November 19, 2015 – January 23, 2016
Curator: Katrie Chagnon
Fiona Banner, Simon Bertrand, Clayton Cubitt, Ricardo Cuevas, Brendan Fernandes, Gary Hill, Bouchra Khalili, Ève K. Tremblay, Nicoline van Harskamp and #ReadTheTRCReport, an initiative by Erica Violet Lee, Joseph Murdoch-Flowers, and Zoe Todd, presented in collaboration with No Reading After the Internet, a project by Amy Kazymerchyk, Alexander Muir, and cheyanne turions
Wednesday, November 18, 5:30 – 7:30 pm
In recent years, upheavals to traditional reading methods brought on by the development of new digital media (tablets, e-readers, computer screens) have led to much nostalgic discourse foretelling the imminent demise of book culture and its replacement by a widespread new regime of entertainment. Running counter to this trend, many artists today are revisiting the act of reading and reinventing its rules, inviting us to think differently about contemporary issues surrounding this practice.
The exhibition Reading Exercises juxtaposes recent works that, each in their own way, speak to a renewed relationship to reading, viewed as a space for productive experimentation and critical investigation. As the title suggests, reading is addressed and deployed in this exhibition specifically as an exercise–physical, mental, cognitive, pedagogical, epistemological, political, ethical, etc. Whether considered in the sense of training (requiring repetition and work, as in long-term effort), or associated with the social, cultural and political conditions of individual as well as collective practice, the expression “reading exercises” aims to convey the complexity of this activity that cannot be confined to the mere notion of a profound literary experience cut off from the outside world.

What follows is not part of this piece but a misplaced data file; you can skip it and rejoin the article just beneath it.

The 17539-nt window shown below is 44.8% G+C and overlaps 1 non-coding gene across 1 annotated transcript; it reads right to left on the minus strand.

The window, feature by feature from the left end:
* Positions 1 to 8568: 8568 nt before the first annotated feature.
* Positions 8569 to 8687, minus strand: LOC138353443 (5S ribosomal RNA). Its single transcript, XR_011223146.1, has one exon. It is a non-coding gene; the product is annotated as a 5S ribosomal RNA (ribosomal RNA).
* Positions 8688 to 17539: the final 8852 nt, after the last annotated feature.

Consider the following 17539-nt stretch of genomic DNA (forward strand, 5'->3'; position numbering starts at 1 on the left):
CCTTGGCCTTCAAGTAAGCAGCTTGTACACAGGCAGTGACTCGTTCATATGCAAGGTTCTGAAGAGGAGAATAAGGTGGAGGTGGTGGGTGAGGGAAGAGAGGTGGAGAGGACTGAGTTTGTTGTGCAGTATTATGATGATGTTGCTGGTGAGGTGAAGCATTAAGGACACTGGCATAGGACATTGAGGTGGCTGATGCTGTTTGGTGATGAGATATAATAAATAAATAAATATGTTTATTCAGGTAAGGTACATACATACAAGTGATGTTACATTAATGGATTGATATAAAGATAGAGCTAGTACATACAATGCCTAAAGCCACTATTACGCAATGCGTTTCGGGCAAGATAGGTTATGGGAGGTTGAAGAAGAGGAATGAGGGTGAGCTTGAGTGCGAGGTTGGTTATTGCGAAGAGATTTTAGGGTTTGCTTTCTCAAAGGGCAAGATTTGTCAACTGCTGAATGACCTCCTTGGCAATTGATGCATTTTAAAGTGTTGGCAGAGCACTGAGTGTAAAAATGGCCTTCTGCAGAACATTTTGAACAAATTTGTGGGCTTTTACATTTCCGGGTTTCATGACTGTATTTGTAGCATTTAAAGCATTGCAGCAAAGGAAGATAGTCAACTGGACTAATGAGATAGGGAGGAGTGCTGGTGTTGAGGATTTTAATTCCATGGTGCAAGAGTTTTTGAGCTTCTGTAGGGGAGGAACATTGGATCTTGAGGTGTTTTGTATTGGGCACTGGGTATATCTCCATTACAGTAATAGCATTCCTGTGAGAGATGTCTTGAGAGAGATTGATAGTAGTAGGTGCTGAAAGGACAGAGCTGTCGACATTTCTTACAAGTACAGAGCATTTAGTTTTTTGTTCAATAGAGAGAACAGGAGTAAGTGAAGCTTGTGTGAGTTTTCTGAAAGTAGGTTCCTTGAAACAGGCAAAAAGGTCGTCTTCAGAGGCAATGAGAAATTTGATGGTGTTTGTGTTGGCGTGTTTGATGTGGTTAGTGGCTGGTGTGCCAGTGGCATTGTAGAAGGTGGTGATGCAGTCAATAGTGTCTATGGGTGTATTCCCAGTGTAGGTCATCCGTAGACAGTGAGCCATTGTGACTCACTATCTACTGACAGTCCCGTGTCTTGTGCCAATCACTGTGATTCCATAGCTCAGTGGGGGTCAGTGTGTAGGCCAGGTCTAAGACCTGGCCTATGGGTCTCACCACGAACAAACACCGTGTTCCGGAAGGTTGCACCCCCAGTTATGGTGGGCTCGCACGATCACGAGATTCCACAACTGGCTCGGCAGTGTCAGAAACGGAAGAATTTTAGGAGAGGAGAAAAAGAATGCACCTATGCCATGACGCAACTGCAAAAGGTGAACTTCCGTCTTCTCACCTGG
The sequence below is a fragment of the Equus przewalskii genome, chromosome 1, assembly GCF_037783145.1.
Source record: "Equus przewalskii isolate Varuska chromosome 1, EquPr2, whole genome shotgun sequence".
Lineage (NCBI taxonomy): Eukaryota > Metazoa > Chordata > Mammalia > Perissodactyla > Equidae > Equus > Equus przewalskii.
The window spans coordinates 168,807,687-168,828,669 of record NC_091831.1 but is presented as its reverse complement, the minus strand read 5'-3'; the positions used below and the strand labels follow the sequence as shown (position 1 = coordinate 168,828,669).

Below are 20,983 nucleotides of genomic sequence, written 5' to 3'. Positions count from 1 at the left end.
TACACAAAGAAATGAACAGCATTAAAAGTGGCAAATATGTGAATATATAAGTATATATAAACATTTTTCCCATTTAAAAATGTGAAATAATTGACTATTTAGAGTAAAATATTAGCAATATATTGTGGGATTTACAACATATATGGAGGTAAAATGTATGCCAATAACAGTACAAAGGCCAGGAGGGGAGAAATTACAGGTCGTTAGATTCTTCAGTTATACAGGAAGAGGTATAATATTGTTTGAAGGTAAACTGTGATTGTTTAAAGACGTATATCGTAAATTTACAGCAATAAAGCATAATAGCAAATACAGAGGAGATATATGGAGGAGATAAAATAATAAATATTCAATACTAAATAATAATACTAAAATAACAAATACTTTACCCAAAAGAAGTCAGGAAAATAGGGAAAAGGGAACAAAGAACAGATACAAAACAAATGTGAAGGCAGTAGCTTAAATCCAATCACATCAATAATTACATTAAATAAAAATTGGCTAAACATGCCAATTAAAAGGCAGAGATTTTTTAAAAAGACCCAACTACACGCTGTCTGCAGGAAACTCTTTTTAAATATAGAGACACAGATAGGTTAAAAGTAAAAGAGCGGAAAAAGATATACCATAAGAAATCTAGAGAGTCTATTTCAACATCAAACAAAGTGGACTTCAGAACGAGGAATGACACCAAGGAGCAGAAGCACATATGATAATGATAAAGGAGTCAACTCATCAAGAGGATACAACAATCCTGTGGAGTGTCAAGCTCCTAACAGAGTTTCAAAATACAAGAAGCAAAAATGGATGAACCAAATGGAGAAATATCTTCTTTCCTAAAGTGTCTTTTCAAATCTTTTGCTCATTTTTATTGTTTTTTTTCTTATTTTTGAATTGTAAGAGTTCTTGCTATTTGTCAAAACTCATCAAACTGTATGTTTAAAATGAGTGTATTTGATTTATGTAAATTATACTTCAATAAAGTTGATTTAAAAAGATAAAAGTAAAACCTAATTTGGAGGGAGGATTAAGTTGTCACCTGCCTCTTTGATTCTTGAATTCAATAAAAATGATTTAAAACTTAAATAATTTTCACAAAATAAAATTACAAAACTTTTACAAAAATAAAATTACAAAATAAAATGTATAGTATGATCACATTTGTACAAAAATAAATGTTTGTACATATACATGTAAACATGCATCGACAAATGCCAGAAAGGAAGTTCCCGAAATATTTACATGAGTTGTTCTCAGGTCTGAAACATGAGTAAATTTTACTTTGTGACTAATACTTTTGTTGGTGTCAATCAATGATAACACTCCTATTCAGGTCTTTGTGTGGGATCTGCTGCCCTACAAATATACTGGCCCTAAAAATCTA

Reading aloud, manipulating documents, memorizing, translating, transcribing, re-reading and reinterpretation of canonical texts are some of the strategies employed by the artists represented in this exhibition to reappropriate the fields of knowledge, language and writing. Their works raise a series of questions about our cognitive faculties, the involvement of the body, contexts of utterances, modes of subjectivation, relations of power, and the formation of social, cultural and gender identities, among other things. As such, they serve to broaden our thinking on what it means to read in our day and age.